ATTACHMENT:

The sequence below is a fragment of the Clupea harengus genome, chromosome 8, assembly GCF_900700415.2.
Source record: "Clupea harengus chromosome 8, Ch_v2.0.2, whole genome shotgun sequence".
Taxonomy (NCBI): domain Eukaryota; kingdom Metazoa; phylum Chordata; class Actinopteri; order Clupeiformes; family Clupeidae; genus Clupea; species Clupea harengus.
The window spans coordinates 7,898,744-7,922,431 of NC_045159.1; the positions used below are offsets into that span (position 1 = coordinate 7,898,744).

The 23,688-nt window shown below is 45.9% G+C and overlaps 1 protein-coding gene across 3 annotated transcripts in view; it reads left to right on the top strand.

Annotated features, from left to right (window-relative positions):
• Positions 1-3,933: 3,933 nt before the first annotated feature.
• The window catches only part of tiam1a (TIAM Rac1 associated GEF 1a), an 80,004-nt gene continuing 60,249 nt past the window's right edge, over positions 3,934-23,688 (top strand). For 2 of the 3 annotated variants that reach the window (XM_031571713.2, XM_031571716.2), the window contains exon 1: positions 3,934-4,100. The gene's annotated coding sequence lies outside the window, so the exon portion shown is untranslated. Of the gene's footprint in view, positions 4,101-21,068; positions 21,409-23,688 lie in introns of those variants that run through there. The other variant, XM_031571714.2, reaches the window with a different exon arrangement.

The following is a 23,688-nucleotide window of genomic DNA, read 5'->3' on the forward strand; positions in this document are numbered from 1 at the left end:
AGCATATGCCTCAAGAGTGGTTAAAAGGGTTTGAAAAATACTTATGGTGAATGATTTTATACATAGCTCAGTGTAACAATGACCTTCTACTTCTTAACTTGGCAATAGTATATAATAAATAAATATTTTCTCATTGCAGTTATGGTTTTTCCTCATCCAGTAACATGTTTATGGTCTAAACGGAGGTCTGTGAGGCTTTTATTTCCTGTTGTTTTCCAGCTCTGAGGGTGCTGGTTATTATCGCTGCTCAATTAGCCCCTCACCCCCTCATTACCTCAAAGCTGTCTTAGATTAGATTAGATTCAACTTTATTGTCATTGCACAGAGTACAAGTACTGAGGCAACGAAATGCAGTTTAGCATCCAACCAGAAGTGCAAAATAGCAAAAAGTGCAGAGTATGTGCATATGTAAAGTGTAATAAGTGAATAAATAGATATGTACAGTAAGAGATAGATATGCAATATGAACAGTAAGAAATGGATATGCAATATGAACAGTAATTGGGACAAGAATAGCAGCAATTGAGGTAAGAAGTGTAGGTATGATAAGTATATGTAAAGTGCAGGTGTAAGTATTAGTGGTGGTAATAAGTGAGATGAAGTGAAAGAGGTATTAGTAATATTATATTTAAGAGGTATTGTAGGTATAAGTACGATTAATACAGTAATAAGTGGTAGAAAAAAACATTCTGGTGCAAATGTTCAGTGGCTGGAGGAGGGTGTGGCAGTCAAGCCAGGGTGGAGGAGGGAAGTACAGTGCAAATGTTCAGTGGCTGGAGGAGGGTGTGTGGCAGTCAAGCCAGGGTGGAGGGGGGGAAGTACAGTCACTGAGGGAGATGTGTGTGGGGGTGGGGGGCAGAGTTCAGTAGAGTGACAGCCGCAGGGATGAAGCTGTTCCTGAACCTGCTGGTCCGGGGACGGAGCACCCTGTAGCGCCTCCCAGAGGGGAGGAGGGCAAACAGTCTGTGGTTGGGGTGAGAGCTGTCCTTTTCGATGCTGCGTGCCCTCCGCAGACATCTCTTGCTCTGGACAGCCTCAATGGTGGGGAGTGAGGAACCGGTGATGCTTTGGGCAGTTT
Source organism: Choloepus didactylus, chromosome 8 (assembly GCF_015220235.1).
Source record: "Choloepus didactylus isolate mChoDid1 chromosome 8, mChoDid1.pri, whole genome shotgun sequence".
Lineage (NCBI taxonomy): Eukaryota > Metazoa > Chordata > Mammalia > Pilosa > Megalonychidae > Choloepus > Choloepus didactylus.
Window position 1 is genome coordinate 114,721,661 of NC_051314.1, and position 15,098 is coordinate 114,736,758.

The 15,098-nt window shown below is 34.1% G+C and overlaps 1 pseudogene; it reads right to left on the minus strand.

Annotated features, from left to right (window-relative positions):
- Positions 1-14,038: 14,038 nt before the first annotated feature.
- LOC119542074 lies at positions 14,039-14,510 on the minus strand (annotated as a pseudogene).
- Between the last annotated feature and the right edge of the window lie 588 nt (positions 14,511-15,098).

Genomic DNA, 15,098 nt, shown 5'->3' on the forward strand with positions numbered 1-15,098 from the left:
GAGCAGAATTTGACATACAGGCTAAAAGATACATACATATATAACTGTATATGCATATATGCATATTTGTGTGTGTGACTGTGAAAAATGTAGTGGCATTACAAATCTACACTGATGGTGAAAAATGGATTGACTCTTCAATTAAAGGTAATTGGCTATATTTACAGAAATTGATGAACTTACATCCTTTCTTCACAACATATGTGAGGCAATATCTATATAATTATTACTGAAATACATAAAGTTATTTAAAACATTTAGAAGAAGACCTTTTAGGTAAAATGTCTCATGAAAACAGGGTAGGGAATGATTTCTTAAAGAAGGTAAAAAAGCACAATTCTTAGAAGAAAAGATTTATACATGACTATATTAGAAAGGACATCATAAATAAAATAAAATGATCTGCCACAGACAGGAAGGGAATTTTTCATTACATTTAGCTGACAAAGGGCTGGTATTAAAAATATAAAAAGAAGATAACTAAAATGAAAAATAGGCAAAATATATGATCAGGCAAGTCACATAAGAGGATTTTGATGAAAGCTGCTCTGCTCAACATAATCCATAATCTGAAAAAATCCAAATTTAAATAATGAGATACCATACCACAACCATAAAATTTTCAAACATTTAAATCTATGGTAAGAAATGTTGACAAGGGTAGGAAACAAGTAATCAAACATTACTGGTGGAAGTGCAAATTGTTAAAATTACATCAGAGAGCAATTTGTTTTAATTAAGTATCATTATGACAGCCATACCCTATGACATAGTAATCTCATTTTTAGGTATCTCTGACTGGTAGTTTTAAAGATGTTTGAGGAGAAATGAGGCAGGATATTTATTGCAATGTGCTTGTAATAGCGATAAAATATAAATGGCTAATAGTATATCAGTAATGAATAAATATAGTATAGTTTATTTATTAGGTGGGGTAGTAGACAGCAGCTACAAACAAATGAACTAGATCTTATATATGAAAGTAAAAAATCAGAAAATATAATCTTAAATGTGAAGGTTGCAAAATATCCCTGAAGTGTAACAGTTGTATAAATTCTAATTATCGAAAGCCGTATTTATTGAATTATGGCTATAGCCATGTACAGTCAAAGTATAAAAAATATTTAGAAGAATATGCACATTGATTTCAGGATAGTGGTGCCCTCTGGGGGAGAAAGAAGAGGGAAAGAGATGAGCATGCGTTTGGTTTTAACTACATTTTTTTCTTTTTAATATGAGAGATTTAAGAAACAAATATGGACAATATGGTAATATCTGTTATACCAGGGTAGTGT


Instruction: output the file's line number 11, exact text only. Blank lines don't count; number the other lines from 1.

Source organism: Choloepus didactylus, chromosome 8 (assembly GCF_015220235.1).